Michael had bad vibes about this but breathed a visible sigh of relief when he saw it signed off the B993 to the west of Inverurie. It isn’t signed at the next junction, so go straight on. The church is set in a walled graveyard at the end of the road by a large farm.
In the graveyard are the ruins of a 16thC church with the north and west walls standing to almost their full height. The church was in use until 1771 when parish split between Kintore and Keithhall. Much of the church itself was demolished at the time to provide materials for the church at Keithhall. What was left has stood as a ruin ever since.
The main reason to visit is to see the remains of the sacrament house built into the north wall. These had been common in medieval churches but most were destroyed in the Reformation. This is one of the few in Scotland to have survived.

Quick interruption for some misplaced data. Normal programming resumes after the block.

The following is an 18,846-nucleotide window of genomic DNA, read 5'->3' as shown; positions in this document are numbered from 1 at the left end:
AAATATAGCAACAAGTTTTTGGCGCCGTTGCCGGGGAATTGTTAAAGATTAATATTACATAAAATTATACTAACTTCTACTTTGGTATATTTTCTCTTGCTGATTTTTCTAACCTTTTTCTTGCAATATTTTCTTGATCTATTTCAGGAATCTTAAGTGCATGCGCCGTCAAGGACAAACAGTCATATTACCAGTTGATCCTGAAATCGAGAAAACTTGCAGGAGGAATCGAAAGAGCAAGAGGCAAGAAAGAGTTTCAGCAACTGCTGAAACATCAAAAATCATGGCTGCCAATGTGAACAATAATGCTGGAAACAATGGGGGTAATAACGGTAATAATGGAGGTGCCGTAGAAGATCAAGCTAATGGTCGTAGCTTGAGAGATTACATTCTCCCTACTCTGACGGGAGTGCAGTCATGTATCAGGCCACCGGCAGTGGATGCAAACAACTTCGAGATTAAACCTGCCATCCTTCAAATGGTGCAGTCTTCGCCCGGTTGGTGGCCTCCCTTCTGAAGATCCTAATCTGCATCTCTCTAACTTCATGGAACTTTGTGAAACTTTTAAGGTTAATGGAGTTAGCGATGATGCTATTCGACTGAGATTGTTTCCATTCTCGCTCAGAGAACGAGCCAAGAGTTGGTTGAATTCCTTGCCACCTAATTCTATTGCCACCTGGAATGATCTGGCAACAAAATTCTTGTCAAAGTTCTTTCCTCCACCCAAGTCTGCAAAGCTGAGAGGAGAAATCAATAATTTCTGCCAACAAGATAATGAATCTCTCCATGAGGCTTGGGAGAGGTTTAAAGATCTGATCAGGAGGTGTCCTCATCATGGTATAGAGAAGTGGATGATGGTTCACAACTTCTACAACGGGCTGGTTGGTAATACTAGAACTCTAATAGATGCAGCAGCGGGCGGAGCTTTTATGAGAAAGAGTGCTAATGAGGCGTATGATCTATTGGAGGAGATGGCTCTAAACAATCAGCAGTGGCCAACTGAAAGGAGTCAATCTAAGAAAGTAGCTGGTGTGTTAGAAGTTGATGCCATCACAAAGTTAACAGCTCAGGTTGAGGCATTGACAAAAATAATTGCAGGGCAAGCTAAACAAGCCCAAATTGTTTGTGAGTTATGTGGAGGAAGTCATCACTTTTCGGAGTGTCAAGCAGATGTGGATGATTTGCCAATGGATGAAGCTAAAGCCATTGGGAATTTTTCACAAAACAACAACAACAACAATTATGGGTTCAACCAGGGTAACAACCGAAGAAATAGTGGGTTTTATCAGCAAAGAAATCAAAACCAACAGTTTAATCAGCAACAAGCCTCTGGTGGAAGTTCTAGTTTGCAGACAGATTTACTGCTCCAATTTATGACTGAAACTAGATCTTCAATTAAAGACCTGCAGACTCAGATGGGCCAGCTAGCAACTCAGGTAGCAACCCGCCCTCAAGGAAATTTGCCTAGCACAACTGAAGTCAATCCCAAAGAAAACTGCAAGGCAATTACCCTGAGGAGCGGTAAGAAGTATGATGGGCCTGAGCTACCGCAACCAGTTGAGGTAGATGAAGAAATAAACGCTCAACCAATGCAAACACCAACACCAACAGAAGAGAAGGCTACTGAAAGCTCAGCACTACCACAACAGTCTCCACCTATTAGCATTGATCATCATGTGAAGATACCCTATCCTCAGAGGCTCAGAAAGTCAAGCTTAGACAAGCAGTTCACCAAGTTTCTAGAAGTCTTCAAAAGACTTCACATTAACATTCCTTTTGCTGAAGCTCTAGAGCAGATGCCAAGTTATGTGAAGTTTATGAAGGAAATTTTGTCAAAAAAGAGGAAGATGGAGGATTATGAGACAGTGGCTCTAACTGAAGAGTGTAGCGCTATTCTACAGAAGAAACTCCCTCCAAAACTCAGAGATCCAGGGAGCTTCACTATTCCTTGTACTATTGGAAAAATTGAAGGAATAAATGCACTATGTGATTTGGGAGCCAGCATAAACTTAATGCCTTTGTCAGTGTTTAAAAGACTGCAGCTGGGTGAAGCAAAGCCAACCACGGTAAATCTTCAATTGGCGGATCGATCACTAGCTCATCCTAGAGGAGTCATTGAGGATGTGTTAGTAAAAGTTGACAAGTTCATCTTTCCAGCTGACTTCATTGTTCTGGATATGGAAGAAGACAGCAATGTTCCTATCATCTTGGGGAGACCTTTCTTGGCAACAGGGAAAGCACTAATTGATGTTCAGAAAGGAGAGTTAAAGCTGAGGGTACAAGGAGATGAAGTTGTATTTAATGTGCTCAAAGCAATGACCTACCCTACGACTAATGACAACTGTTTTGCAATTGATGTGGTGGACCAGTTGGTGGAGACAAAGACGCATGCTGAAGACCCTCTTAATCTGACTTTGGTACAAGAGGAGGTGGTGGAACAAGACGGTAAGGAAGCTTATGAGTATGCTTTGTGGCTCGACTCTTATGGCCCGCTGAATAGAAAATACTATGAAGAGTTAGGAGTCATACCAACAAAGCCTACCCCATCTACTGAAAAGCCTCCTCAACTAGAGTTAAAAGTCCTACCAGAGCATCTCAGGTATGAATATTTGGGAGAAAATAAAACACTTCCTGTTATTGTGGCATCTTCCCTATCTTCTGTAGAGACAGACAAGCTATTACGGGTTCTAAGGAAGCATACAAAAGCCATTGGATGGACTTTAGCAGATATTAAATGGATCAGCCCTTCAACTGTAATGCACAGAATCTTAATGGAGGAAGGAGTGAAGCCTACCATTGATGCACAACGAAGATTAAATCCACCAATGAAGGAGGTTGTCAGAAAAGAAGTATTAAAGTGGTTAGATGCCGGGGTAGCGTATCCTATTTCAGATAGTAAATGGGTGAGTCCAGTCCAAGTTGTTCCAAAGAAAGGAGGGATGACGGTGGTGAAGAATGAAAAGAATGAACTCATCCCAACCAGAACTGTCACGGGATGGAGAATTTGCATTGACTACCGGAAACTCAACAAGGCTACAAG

It is made up of five panels forming a cross. The host was kept in the centre niche. Each arm of the cross has scrollwork, bearing an inscription which translates as 'here is reserved the Body which was born of a Virgin'. It carries the initials AG, thought to refer to Canon Alexander Galloway, rector of the church for many years. Nearby is a replica brass panel, also with the initials AG and dated 1525 which has an image of the crucifixion.
Nearby is a tall grave slab of Gilbert de Greenlaw, who died at the Battle of Harlaw, a little to the north of Inverurie, on 24 July 1411. It shows the top part of a carving of knight. It has been cut off and the back was reused for a member of the Forbes family in 1592.
This is only worth visiting if in the vicinity. It is not worth making a special trip.